A Rank text line now appears beneath each filename in the thumbnails pane. A hyphen in the Rank text field indicates that no rank has been assigned to a thumbnail.

2.
In the second-to-last image, click in the hyphen next to the word Rank and type in Close Up. Then press Tab and type Close Up again as the Rank entry of the final image.

3.
At the bottom of the File Browser, click the right arrow to open the Sort By pop-up menu, and choose Rank.

Now the two “Close Up” images are the first two files shownin the thumbnail pane, because they are the only files with any Rank assignment.

Note

The Sort By Rank feature sorts by the alphanumeric order of the different rank names. When you assign ranks to your own files, choose rank names so that they start in the alphabetical order in which you want them to be sorted. It may be easier to assign ranks of A, B, C, and so forth than to use descriptive words as rank indicators. You can also rank files numerically.

Assigning rank in batches

Just as you can batch-rename files, you can assign ranks in batches.

1.
In the File Browser thumbnails pane, Ctrl-click (Windows) or Command-click (Mac OS) several thumbnails to select them. (You can choose thumbnails randomly for this exercise, or use some other criteria, such as quality of the photograph, number of items pictured, and so forth.)

2.
Right-click (Windows) or Ctrl-click (Mac OS) one of the thumbnails to open the context menu, and choose Rank A.

3.
Using the same techniques as in step 2, select several other thumbnails and assign Rank B to those images. Then assign Rank C to any remaining unranked image thumbnails.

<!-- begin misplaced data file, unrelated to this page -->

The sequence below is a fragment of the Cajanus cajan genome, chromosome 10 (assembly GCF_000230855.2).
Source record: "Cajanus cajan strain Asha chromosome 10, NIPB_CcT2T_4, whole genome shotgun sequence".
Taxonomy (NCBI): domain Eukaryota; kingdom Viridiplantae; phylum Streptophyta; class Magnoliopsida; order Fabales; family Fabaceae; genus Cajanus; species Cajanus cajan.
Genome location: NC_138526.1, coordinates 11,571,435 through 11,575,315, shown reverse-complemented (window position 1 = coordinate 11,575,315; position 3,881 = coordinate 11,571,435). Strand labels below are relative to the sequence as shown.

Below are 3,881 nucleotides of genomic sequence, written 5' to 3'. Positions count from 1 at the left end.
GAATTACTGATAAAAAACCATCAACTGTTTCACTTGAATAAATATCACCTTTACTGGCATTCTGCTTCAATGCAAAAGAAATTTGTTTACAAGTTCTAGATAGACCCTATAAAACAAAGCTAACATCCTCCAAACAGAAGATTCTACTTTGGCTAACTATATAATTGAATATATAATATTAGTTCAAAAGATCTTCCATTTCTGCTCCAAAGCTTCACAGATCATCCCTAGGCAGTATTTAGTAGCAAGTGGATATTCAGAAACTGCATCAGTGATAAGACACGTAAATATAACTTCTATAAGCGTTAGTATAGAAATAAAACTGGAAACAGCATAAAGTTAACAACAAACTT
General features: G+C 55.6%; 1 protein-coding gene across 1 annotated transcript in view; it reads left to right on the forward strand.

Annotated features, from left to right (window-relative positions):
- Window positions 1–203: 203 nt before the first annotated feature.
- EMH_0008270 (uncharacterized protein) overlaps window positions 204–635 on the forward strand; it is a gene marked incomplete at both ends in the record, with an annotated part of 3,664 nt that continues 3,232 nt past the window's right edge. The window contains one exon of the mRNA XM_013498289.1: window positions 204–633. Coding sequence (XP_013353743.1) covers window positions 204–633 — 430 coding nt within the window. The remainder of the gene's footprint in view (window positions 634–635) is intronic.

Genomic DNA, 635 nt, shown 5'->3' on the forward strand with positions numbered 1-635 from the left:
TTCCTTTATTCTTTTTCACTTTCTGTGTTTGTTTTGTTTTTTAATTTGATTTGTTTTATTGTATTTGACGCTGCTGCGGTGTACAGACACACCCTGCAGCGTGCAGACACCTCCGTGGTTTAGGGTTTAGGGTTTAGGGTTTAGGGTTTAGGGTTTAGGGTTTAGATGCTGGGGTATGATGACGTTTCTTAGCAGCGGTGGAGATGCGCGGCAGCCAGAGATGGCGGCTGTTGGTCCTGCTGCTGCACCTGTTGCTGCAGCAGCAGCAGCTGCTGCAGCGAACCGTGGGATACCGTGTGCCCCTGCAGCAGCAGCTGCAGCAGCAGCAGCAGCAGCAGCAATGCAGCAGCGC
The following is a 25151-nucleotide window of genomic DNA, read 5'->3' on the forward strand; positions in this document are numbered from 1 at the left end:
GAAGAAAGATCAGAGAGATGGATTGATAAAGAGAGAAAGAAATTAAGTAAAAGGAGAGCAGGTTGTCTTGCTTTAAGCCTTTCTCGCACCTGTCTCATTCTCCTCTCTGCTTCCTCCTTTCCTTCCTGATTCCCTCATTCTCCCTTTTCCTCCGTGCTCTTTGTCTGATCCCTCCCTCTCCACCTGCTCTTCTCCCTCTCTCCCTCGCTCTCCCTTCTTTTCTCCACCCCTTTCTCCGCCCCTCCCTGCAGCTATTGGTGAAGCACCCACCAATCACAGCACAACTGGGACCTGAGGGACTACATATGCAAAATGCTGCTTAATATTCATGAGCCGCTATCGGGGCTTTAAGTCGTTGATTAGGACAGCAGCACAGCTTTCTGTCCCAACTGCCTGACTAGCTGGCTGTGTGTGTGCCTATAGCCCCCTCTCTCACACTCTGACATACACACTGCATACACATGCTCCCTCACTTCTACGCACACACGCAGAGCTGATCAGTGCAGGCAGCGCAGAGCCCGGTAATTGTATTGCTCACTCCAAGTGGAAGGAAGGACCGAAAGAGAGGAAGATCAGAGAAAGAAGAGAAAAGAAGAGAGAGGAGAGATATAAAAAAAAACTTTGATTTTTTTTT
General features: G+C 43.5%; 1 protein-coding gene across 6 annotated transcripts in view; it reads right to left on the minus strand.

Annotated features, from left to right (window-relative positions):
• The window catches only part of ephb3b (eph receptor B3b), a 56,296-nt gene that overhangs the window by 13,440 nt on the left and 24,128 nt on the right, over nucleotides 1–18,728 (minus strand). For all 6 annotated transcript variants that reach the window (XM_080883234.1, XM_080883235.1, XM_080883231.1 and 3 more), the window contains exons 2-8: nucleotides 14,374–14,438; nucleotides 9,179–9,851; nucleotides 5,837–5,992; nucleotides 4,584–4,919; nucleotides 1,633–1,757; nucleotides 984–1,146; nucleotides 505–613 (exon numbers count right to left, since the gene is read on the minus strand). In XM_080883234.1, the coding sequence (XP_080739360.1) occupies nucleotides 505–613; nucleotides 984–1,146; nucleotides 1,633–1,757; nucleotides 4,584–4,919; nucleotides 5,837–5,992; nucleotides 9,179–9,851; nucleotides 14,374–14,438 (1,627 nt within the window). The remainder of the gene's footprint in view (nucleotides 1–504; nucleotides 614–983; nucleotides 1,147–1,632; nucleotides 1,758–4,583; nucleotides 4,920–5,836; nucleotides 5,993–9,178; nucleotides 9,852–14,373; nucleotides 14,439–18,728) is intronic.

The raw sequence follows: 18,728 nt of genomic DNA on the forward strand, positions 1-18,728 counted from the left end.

4.
In the Sort By pop-up menu at the bottom of the File Browser, choose Rank again.

The thumbnails are now displayed according to the order that you assigned.

Rotating images in the File Browser

Another feature of the File Browser that goes far beyond the capabilities of a desktop folder is the ability to rotate thumbnail images. Unlike the Rename option, this feature does not alter the actual files until you open them. When you open a rotated thumbnail, Photoshop automatically rotates the image file according to the rotation you assigned in the File Browser.

1.
Ctrl-click (Windows) or Command-click (Mac OS) to select the three thumbnails that are oriented sideways with the open edge of the vase or pitcher on the left side of the image.

(Do not select the thumbnail that is sideways with its open end on the right side of the image. You’ll use a slightly different procedure to straighten that file.)

2.
Click the Rotate button () at the bottom right of the File Browser.

3.
When an alert message appears, click OK.

The three images are rotated clockwise in the thumbnails pane. If you select one of the thumbnails, its image also appears rotated in the preview pane.

The Rotate button rotates images clockwise. Although you could rotate images counterclockwise by clicking the rotate button three times or by holding down Alt and clicking, you’ll use a different technique for the next image.

4.
Select the image that is still sideways, with the top of the vase on the right side of the image. Right-click (Windows) or Ctrl-click (Mac OS) the thumbnail to open the context menu, and choose Rotate 90° CCW.

5.
Click OK to dismiss the alert message.

The image is rotated counterclockwise.

6.
With the rotated image still selected, press Enter (Windows) or Return (Mac OS).

The image opens in Photoshop rotated to the proper orientation.

You’ve finished this introductory lesson on the File Browser. As you work through this book, you’ll have other opportunities to use the File Browser in lessons in which its advantages are particularly helpful.